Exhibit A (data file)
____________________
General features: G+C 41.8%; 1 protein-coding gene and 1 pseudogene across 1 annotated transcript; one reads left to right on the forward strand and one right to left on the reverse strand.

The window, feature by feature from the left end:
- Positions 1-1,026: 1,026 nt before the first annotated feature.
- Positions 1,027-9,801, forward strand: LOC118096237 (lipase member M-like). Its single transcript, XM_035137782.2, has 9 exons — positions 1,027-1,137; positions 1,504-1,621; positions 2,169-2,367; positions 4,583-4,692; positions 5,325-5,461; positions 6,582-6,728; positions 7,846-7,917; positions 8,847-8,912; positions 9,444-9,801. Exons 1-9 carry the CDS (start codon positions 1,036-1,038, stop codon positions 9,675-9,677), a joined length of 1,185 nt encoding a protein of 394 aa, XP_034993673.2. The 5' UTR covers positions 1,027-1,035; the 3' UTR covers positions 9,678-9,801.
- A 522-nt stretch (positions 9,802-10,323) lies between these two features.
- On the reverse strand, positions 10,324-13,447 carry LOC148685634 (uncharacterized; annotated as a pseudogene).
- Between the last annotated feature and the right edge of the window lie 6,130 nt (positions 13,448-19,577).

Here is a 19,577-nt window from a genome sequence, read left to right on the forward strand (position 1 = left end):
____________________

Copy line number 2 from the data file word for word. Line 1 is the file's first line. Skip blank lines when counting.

The window, feature by feature from the left end: